Current Mortgage Rates for Friday, June 28, 2013

Written by John Krystof on June 28, 2013

Thursday, June 27, 2013, ended with combined mortgage rates dropping from their earlier highs of reaching 4.75 percent for the 30-year fixed mortgage rate average bellwether. The beginning of the week was estimated to continue the climb from Friday, as the Federal Reserve's opinions on quantitative easing ending triggered a fast rate rise from the high 3 percent range. Instead, the same interest rate metric closed Thursday with an average just a pinch above 4.5 percent, which is probably a good thing for anyone looking to buy a home this weekend. The difference of almost a 1/4 point can save hundreds of dollars a month in interest charges.

The National Realtors Association came out with a statement today that, in their view, the rising rate environment may be causing a controlled panic as buyers are moving to purchase versus waiting any longer. If true, this means that the last optimists are giving up on hoping for another rate drop and are accepting now is the time to borrow for cheaper interest charge costs. The latest industry news is interesting when at the same time the Mortgage Bankers Association stated that home loan applications are actually at their 19-month low versus the previous year and half (http://www.mortgagenewsdaily.com/06262013_application_volume.asp). So, until further measurements come out, the color of the business future in home buying depends a lot on whose analysis is the basis of conclusion.

So, as noted above, the 30-year fixed rate mortgage average closed the day at 4.52 percent and the 15-year fixed counterpart also perched just above 3.7 percent. Any chance of a high 2 percent loan is pretty much impossible without buying down points up front. The FHA/Veteran's Administration loan rate remained high at 4.25 percent with actual quoted almost at 4.35 percent. Finally, the 5-year adjustable rate mortgage average cracked the 3 percent mark.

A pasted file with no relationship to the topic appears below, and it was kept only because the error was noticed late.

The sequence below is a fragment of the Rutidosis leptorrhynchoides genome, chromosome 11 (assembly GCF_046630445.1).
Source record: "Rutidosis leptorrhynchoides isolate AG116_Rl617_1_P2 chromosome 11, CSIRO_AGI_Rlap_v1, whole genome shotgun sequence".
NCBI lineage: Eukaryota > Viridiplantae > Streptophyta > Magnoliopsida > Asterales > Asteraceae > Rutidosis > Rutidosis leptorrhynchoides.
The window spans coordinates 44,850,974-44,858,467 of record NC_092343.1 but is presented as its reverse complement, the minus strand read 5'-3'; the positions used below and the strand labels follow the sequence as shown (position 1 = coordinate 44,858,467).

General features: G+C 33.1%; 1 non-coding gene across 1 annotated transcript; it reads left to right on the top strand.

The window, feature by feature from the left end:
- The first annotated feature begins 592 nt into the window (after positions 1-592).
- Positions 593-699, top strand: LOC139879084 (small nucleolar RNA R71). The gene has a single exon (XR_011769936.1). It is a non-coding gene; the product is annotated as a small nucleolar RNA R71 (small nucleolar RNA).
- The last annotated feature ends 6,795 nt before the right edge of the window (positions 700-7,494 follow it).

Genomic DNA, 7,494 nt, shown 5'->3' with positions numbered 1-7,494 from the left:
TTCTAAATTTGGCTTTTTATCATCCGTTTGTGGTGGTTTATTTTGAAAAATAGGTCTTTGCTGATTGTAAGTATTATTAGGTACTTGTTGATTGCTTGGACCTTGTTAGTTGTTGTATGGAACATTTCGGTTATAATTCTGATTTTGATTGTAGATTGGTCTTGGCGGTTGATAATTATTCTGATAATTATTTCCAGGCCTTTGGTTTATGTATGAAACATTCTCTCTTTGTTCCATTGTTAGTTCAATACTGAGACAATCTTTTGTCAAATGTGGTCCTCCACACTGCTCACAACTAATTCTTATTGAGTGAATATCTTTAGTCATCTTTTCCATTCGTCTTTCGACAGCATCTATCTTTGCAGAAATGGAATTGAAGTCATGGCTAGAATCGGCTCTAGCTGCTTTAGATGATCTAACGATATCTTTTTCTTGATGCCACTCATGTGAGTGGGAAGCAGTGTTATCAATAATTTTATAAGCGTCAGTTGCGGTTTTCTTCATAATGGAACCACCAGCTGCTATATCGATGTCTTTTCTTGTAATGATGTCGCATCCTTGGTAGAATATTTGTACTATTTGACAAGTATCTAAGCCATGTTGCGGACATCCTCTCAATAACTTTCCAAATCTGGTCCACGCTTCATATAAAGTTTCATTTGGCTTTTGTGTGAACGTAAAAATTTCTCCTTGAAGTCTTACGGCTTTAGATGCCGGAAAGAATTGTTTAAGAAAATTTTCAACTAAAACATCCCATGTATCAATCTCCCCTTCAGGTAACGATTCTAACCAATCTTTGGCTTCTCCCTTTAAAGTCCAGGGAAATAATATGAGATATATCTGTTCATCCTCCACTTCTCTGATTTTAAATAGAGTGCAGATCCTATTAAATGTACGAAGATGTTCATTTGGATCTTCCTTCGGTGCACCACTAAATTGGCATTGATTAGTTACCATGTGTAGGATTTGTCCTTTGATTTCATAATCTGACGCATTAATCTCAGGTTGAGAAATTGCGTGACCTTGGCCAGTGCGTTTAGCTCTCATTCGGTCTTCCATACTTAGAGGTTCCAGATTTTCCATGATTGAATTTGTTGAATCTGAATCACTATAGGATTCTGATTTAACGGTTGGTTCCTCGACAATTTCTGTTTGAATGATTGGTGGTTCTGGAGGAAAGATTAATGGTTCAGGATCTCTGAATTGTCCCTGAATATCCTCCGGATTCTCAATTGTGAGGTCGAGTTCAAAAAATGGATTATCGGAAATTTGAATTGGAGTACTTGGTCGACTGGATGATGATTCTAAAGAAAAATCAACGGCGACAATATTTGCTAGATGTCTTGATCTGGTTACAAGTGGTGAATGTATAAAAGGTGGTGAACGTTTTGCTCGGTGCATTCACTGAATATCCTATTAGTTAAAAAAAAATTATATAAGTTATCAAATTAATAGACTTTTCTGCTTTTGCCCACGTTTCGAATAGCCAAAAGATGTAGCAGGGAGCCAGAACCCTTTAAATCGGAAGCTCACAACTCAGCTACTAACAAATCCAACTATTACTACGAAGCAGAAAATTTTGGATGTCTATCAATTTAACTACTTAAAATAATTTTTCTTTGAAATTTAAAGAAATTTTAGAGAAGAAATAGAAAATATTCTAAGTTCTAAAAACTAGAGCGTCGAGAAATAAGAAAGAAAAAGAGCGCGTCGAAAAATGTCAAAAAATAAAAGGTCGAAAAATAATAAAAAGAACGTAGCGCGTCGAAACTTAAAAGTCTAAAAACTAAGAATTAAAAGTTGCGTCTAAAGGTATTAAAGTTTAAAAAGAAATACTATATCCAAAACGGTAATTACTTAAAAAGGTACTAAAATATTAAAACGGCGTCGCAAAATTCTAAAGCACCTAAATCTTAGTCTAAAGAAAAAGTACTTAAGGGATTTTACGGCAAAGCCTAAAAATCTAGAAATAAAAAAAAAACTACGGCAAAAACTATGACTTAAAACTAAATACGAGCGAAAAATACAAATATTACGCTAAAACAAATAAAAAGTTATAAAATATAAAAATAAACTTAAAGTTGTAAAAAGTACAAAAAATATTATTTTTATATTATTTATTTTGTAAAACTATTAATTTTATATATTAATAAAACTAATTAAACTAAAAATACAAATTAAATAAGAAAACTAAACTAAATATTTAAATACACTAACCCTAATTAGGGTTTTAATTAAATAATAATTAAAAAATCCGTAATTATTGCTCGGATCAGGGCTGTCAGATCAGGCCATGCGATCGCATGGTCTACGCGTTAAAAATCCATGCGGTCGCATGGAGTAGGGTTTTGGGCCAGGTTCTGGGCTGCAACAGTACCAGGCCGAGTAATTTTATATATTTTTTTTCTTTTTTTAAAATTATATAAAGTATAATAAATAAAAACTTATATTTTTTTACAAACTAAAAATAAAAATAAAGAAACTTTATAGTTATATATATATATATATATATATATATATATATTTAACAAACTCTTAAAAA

Posted Under: Mortgage
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About John Krystof

John Krystof writes about personal finance and money matters for RateZip.com. He was born and educated in Central Europe, but presently resides in New York City.


Jun28

Thursday, June 27, 2013, ended with combined mortgage rates dropping from their earlier highs of reaching 4.75 percent for the 30-year fixed mortgage rate average bellwether. The beginning of the week was estimated to continue the climb from Friday, as the Federal Reserve's opinions on quantitative easing ending triggered a fast rate rise from the high 3 percent range. Instead, the same interest rate metric closed Thursday with an average just a pinch above 4.5 percent, which is probably a good thing for anyone looking to buy a home this weekend. The difference of almost a 1/4 point can save hundreds of dollars a month in interest charges.

The National Realtors Association came out with a statement today that, in their view, the rising rate environment may be causing a controlled panic as buyers are moving to purchase versus waiting any longer. If true, this means that the last optimists are giving up on hoping for another rate drop and are accepting now is the time to borrow for cheaper interest charge costs. The latest industry news is interesting when at the same time the Mortgage Bankers Association stated that home loan applications are actually at their 19-month low versus the previous year and half (http://www.mortgagenewsdaily.com/06262013_application_volume.asp). So, until further measurements come out, the color of the business future in home buying depends a lot on whose analysis is the basis of conclusion.

So, as noted above, the 30-year fixed rate mortgage average closed the day at 4.52 percent and the 15-year fixed counterpart also perched just above 3.7 percent. Any chance of a high 2 percent loan is pretty much impossible without buying down points up front. The FHA/Veteran's Administration loan rate remained high at 4.25 percent with actual quoted almost at 4.35 percent. Finally, the 5-year adjustable rate mortgage average cracked the 3 percent mark.

About John Krystof
John Krystof writes about personal finance and money matters for RateZip.com. He was born and educated in Central Europe, but presently resides in New York City.